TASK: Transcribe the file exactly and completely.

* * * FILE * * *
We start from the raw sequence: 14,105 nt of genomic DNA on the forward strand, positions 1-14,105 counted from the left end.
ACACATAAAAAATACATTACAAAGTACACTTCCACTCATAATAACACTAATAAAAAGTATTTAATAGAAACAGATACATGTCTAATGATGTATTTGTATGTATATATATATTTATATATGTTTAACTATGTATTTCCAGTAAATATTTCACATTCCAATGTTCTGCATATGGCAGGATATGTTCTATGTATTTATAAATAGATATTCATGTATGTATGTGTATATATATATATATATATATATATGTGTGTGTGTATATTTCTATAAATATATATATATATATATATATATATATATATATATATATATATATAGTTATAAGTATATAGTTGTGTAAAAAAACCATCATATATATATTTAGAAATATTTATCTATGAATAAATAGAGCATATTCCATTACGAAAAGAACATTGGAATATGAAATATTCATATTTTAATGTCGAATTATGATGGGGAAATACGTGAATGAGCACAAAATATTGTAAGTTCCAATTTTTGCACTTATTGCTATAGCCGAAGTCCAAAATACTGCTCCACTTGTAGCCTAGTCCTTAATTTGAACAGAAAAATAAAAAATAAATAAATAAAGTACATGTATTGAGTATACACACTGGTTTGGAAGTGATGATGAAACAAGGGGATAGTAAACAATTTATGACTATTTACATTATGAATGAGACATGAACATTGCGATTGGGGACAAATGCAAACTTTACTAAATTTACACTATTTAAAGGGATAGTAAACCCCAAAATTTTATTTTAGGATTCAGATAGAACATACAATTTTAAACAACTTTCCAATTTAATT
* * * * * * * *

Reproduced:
We start from the raw sequence: 14,105 nt of genomic DNA on the forward strand, positions 1-14,105 counted from the left end.
ACACATAAAAAATACATTACAAAGTACACTTCCACTCATAATAACACTAATAAAAAGTATTTAATAGAAACAGATACATGTCTAATGATGTATTTGTATGTATATATATATTTATATATGTTTAACTATGTATTTCCAGTAAATATTTCACATTCCAATGTTCTGCATATGGCAGGATATGTTCTATGTATTTATAAATAGATATTCATGTATGTATGTGTATATATATATATATATATATATATGTGTGTGTGTATATTTCTATAAATATATATATATATATATATATATATATATATATATATATATATATAGTTATAAGTATATAGTTGTGTAAAAAAACCATCATATATATATTTAGAAATATTTATCTATGAATAAATAGAGCATATTCCATTACGAAAAGAACATTGGAATATGAAATATTCATATTTTAATGTCGAATTATGATGGGGAAATACGTGAATGAGCACAAAATATTGTAAGTTCCAATTTTTGCACTTATTGCTATAGCCGAAGTCCAAAATACTGCTCCACTTGTAGCCTAGTCCTTAATTTGAACAGAAAAATAAAAAATAAATAAATAAAGTACATGTATTGAGTATACACACTGGTTTGGAAGTGATGATGAAACAAGGGGATAGTAAACAATTTATGACTATTTACATTATGAATGAGACATGAACATTGCGATTGGGGACAAATGCAAACTTTACTAAATTTACACTATTTAAAGGGATAGTAAACCCCAAAATTTTATTTTAGGATTCAGATAGAACATACAATTTTAAACAACTTTCCAATTTAATT